With the American flag behind him and the future of the U.S. Navy sprawled out across the field before him, President Donald Trump stood beaming on stage at the United States Naval Academy's 2018 graduation ceremony earlier today.

Delivering a commencement speech that touched upon the importance of the military, his own efforts to increase defense resources, and how good it feels to win, Trump's message was at times unfocused, but it wasn't void of inspirational takeaways. The businessman-turned-politician offered two universal pieces of advice that resonate regardless of politics and should be kept in mind for those embarking upon new ventures.

Learn from your heroes

As one of the most competitive colleges in the nation, there has been no shortage of talent gracing the halls of the U.S. Naval Academy with many alumni going on to leave tenured legacies. Trump told the story of one such former student, Bruce Voorhees, a member of the academy's class of 1929 and a recipient of the Congressional Medal of Honor.

Voorhees died in an attempt to defend American forces from a surprise attack and was caught in the blast of his own bombs: "He knew full-well that he would likely never return. He knew he was going to die. But he also knew his daring action could prevent a surprise attack on large-scale American forces."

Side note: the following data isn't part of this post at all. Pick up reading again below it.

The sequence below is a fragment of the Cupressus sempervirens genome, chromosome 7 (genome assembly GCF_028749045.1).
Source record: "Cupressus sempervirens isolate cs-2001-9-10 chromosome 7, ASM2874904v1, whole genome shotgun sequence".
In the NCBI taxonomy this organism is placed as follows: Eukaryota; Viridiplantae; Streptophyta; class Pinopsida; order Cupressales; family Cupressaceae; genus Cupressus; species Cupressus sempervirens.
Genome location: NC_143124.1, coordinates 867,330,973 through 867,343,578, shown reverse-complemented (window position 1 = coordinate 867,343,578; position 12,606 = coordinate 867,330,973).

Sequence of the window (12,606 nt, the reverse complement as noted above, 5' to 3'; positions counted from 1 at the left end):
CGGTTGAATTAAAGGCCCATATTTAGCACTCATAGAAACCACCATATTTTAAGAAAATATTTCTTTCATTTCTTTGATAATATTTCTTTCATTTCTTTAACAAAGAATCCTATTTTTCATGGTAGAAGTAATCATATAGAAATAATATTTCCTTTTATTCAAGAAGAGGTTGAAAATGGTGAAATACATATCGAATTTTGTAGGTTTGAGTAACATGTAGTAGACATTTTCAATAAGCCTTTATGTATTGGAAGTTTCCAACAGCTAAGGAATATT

Trump emphasized the bravery demonstrated by Voorhees and his hope that today's graduating class would embody the same trait, learning from their surroundings and squeezing every ounce of wisdom and history from the great achievements of those who preceded them.

"Each of you inherits the legacy of the heroes who came before you," said Trump. "It's a living history passed down from officer to officer and generation to generation. Each of you will make your own mark on the Navy, the Marine Corps, the military, and the history of our great nation."

This advice isn't just unique to military or Naval officers, it is applicable to anyone in any industry. Find people whom you respect, learn their stories, and do what you can to honor and emulate their legacies.

'Don't give up on the ship' 

Drawing from his copious experience in business, Trump advised the crowd: "Don't give up on the ship."

"It's a famous phrase, we even use it in business. If things are going bad, we say 'don't give up on the ship,'" he explained. "Our country cannot prevail without those who rally."

In any new endeavor, you will find yourself face-to-face with great challenges, but a captain cannot leave his ship. When it comes to business, there are going to be many times when you'll want to jettison a project. But instead of bailing when the future seems bleak, if you believe in what you are doing, hold on. Ride out the storm, Trump says.

"You know that as long as we are proud of who we are and what we're fighting for, we will not fail. We cannot fail. We will always succeed. Always," Trump said, nearing the end of his time on stage.

The speech, like any business deal, ended with a handshake. Except it wasn't just one handshake. Trump shook the hand of each individual Naval Academy graduate--welcoming over 1,000 uniform-clad former students to the rest of their lives in a way that they will likely never forget.